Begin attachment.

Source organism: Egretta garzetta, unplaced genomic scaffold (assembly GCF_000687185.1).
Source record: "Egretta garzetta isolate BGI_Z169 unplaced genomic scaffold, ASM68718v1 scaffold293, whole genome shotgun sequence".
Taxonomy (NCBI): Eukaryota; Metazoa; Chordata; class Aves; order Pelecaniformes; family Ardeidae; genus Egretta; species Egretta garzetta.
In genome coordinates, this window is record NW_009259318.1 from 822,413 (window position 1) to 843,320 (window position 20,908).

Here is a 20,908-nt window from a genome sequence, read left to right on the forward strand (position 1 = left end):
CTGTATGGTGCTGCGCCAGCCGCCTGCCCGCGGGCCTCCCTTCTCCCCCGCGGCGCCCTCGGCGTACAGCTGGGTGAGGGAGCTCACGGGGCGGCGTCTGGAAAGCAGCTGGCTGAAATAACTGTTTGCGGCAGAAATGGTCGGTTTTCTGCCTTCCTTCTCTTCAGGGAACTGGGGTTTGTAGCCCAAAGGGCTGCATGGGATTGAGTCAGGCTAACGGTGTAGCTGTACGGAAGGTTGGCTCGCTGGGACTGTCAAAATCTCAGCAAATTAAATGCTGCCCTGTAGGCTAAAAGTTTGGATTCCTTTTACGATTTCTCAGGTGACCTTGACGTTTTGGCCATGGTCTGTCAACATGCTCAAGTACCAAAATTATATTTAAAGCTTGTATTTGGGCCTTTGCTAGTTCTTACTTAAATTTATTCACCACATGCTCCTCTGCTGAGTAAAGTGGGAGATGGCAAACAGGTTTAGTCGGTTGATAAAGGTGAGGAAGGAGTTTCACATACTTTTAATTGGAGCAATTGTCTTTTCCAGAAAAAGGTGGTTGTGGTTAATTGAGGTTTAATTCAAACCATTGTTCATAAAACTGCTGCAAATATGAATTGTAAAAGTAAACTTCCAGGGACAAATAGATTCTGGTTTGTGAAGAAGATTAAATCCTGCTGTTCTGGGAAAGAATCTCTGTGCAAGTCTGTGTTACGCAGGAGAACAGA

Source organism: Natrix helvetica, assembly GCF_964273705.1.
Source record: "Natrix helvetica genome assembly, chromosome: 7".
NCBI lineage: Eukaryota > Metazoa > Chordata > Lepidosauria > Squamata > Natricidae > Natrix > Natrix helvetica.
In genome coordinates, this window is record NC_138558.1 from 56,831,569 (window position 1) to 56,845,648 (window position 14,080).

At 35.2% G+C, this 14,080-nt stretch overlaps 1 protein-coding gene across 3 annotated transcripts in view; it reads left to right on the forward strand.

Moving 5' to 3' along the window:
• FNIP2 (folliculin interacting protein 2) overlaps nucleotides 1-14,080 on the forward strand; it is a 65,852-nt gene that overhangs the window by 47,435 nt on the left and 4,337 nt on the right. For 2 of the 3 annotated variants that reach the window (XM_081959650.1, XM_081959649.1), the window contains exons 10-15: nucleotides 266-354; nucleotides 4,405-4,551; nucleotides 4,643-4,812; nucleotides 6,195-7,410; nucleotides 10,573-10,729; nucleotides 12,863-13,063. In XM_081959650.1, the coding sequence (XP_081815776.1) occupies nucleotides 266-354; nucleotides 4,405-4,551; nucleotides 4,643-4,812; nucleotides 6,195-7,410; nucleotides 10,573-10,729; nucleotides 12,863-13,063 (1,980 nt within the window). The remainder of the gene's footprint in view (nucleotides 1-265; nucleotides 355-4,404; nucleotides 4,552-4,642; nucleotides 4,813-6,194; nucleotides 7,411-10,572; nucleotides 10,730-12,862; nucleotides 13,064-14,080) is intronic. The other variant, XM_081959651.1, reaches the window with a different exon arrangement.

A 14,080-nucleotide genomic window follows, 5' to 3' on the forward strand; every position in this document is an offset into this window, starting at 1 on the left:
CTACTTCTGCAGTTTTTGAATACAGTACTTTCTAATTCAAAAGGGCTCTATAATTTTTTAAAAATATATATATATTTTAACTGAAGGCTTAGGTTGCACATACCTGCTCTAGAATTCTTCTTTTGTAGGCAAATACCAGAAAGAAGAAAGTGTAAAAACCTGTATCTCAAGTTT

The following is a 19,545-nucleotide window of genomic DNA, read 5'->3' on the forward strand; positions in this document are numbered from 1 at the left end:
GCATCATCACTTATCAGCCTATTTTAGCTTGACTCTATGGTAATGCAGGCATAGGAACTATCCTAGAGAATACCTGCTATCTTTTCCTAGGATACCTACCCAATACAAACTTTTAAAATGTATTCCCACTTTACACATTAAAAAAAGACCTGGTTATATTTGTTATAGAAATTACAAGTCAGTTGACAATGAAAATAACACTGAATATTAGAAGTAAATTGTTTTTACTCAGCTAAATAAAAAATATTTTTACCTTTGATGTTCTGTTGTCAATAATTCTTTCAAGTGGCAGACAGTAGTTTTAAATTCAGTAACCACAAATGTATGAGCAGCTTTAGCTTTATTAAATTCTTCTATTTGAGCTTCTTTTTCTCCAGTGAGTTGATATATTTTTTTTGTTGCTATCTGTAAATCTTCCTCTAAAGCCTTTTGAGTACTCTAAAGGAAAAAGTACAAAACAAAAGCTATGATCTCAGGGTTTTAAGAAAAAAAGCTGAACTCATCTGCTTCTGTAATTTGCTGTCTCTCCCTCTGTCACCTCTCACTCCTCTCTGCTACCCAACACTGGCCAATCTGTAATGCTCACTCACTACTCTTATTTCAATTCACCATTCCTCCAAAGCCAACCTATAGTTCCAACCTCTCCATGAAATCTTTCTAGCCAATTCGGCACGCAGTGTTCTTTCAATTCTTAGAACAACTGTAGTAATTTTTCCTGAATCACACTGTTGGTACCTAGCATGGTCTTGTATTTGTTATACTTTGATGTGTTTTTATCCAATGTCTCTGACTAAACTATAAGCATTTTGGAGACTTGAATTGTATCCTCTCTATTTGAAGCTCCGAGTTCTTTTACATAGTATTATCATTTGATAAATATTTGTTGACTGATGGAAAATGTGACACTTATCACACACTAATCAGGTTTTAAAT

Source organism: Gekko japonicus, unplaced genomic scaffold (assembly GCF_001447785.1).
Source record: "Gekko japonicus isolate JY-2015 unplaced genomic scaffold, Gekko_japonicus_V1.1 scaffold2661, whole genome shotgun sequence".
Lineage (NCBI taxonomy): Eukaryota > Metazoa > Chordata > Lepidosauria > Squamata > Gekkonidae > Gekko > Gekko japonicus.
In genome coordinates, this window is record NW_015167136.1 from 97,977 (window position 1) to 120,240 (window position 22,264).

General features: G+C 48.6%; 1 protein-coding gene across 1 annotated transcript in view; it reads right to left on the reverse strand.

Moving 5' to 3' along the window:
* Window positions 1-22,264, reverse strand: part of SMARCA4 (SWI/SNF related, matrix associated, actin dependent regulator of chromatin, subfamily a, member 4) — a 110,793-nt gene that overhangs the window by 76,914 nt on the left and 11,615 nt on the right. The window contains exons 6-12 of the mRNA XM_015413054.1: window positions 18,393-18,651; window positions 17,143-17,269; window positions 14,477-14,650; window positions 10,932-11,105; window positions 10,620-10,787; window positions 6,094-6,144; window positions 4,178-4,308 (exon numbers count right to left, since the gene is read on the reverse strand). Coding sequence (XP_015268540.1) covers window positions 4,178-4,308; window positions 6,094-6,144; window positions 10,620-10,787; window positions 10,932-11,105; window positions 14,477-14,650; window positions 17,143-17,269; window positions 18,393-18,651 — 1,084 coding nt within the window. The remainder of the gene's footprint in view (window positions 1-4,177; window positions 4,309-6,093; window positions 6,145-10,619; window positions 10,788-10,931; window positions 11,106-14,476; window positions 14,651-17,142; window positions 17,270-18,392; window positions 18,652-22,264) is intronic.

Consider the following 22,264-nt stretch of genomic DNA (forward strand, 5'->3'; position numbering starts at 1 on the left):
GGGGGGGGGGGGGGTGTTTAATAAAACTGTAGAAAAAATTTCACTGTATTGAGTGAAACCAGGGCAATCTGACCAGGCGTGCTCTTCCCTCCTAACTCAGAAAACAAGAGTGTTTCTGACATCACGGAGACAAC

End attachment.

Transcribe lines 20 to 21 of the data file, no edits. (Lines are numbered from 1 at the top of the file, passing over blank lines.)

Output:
Lineage (NCBI taxonomy): Eukaryota > Metazoa > Chordata > Lepidosauria > Squamata > Gekkonidae > Gekko > Gekko japonicus.
In genome coordinates, this window is record NW_015167136.1 from 97,977 (window position 1) to 120,240 (window position 22,264).